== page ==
Alternative processes as media critique (f295 cont’d)
While the focus of the f295 symposium was on the relationship between techniques and execution, there was also a powerful thread of critique in much of the work that was presented. The alternative and adaptive photographic methods around which the symposium is organized are alternatives to and adaptations of what have come to be conventional consumer, scientific, and journalistic photographic processes. Speakers Robert Hirsch, Jill Enfield, and Jerry Spagnoli all have produced work that speak to the limitations of media conventions, and suggest that there are risks and consequences to accepting conventional media language at face value. By no means was it the only or the most central common thread at the symposium, but I thought it would be interesting to photojournalists and documentary photographers, especially those who do not work with alternative processes.
Robert Hirsch has produced an installation piece, World In A Jar: War and Trauma , that isolates and decontextualizes images of violence and suffering that surround us, combining photojournalistic images (iconic pictures by Eddie Adams and James Nachtwey are here) with ones from popular culture (publicity still from Pulp Fiction). The pictures are printed twice and mounted back to back, then installed inside glass jars which are then stacked in groups. The pictures are thus recontextualized and meant to raise questions by speaking to one another.
Hirsch has written a lot about photography , and it’s fascinating to see how he has chosen to realize those ideas in a piece. The work is, in his words, a meditation on loss, tragedy, religion, and the nature of evil; Hirsch states that this work is a response to his own questions about the nature of evil that began when he watched the Eichmann trial on television with his family as a boy. It’s also interesting as an example of a kind of stream of consciousness edited group of pictures (not unlike the Tim Barber show at New York Photo Festival) in which the selection of images is necessarily significant, but the specific arrangement is not, and in which the seeming arbitrariness and sheer volume of pictures is part of the argument that is made: the pictures matter but that they are meant to be considered here not as individual pieces but as part of a large and flexible whole.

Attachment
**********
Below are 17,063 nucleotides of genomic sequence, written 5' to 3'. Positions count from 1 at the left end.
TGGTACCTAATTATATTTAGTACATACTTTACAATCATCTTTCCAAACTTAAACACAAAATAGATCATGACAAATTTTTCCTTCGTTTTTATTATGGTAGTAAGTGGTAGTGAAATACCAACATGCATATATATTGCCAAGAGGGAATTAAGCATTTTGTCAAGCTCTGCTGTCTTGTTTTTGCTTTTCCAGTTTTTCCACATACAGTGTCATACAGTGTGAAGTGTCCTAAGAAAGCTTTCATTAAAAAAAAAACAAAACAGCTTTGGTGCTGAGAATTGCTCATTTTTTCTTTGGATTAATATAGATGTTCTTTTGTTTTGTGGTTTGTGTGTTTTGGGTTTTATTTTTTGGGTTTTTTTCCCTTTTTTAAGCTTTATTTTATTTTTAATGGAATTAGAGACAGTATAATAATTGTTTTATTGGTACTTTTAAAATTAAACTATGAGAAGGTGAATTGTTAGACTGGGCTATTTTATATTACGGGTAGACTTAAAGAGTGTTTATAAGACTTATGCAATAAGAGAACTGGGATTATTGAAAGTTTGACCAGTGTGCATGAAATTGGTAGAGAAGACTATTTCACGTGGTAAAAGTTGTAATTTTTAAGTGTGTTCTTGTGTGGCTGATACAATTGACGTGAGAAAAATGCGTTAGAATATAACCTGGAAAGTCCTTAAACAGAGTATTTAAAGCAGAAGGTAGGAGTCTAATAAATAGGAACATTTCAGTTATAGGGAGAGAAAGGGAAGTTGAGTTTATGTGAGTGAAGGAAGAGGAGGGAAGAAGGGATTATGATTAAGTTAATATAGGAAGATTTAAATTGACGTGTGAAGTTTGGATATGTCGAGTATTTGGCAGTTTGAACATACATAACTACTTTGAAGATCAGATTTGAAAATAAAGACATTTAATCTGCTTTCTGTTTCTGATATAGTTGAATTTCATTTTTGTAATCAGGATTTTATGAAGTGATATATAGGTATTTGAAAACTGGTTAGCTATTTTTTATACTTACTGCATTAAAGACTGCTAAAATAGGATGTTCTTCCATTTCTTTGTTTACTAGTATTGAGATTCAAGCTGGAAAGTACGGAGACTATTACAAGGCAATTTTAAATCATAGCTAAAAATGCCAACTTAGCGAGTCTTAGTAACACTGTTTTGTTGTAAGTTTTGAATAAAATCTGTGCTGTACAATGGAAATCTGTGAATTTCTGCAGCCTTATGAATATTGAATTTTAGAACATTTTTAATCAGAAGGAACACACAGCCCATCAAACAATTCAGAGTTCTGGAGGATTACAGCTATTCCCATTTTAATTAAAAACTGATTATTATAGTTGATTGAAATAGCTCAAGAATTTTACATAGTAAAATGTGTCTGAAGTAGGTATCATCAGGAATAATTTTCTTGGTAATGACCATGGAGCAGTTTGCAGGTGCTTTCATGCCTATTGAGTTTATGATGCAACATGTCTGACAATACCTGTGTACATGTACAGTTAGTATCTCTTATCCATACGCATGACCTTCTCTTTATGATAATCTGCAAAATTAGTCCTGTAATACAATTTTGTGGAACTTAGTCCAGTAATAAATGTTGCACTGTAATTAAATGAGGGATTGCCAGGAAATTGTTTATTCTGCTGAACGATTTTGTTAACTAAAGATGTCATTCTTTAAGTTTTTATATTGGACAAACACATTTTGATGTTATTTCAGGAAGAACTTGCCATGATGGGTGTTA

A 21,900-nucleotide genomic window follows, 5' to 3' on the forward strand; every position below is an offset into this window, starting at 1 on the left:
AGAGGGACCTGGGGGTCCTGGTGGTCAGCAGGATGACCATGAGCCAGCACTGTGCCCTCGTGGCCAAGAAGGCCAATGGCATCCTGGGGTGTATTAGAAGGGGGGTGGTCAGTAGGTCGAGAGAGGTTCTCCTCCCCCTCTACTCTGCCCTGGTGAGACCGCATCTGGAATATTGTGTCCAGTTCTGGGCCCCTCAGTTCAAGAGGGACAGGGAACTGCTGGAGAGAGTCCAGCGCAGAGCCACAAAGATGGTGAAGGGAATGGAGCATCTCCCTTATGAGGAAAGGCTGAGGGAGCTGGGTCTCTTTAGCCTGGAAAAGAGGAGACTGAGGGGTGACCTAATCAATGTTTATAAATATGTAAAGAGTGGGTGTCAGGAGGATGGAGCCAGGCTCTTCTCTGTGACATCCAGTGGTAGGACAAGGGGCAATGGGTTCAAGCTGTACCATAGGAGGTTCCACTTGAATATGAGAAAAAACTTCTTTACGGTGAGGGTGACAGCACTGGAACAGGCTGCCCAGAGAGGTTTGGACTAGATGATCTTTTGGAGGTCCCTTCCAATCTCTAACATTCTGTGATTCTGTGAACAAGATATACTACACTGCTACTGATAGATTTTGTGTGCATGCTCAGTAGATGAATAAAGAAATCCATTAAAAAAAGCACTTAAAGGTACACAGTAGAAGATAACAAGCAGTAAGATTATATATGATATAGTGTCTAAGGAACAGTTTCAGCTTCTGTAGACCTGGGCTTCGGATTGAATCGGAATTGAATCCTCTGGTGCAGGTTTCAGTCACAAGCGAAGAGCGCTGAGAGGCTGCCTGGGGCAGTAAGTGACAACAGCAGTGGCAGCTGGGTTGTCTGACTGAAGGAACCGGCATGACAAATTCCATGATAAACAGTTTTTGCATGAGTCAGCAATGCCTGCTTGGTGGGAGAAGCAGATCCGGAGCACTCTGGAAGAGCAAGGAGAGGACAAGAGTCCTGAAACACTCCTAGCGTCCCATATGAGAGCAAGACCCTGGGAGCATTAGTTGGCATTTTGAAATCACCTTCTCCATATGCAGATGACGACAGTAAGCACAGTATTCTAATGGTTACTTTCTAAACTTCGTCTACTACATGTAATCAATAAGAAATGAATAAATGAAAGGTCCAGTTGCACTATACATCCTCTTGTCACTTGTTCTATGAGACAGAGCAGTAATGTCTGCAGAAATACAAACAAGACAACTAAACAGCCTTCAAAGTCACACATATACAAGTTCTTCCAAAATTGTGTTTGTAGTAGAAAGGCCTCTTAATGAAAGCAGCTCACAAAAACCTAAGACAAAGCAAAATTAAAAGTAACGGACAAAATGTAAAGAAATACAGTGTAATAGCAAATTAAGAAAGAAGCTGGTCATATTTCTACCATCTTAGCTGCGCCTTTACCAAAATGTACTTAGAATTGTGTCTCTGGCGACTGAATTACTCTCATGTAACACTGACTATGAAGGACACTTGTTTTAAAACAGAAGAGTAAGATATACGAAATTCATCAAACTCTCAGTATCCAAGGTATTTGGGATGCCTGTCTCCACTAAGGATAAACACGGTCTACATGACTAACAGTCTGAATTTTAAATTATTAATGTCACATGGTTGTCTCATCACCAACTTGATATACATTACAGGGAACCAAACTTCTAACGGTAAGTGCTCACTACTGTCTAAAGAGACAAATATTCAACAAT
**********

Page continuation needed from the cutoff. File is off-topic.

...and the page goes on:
Where Robert Hirsch works with well-known found images, Jerry Spagnoli has produced several series of pictures using various techniques that question what a photographic document is supposed to look like, and what the world is that it is meant to describe. Jerry Spagnoli’s work includes daguerrotype street scenes, grainy images made from blowing up tiny fractions of negatives (using an enlarger elevated to 12 feet), “photomicrographs” in which he places negatives under a microscope in order to further enlarge them. In these latter two projects, he’s interested in the degree to which he can break down an image and still have it be legible, thereby questioning the reliability of the image as a document. One image that stands out is of police observing an anti-war rally from a San Francisco rooftop. The picture is evidence that someone was there but the only reliable information is the photographer’s statement and the posture, which speaks volumes. The daguerrotypes, he notes, allows for a powerfully vibrant experience of seeing a scene “captured” even as the technology heavily circumscribes what’s possible at all, as “an extraordinarily limited medium for describing the world” but one on which we have no less relied on for documentary information about the past.
Spagnoli’s most interesting work may be his Pantheon (made with a pinhole camera) and Local Stories projects. All of the images in these projects- wide tableau of city scenes, gatherings, or landscapes- feature the sun in the center, the exposures reconciled with photoshop. The projects are inspired by a classical theory that the sun is not an object in the sky but actually a hole in a protective dome that shields us from a great light outside. If the sun is an aperture, then the world is a camera, and we are projections of some reality “out there”. It’s a fanciful idea that informs a group of pictures that are humanistic and comforting. These pictures have the opposite effect of his other projects, which produce a sense of distance; I want these pictures to be reliable.
Jill Enfield’s series of portraits of immigrants in New York came about after thinking about her own family’s experience of immigration as Jews fleeing Germany in 1939, in relation to the ways in which immigration and immigrants have been portrayed in news media since 9/11. Her portraits, all shot in her apartment on wet collodion, require the subject to sit still for 45-60 seconds. That period of silence and immobility, says Enfield, allows something to come through. By using the collodion process, Enfield seeks to access something not available to conventional photography, and produces an image that in its formal qualities is more forceful in its demand on the viewer to consider what the portrait reveals.
For those interested in alternative and adaptive processes, this is a good week to visit Pittsburgh:
Work by f295 presenters and others is on display at 707 Penn Gallery, Pittsburgh PA through 5 July 2008.
Robert Hirsch’s World In A Jar is on display at Pittsburgh Filmmakers to 6 June 2008.
Alternative Focus , featuring the work of Jessica Ferguson and Tom Persinger, is on display at Silver Eye Gallery, Pittsburgh to 14 June.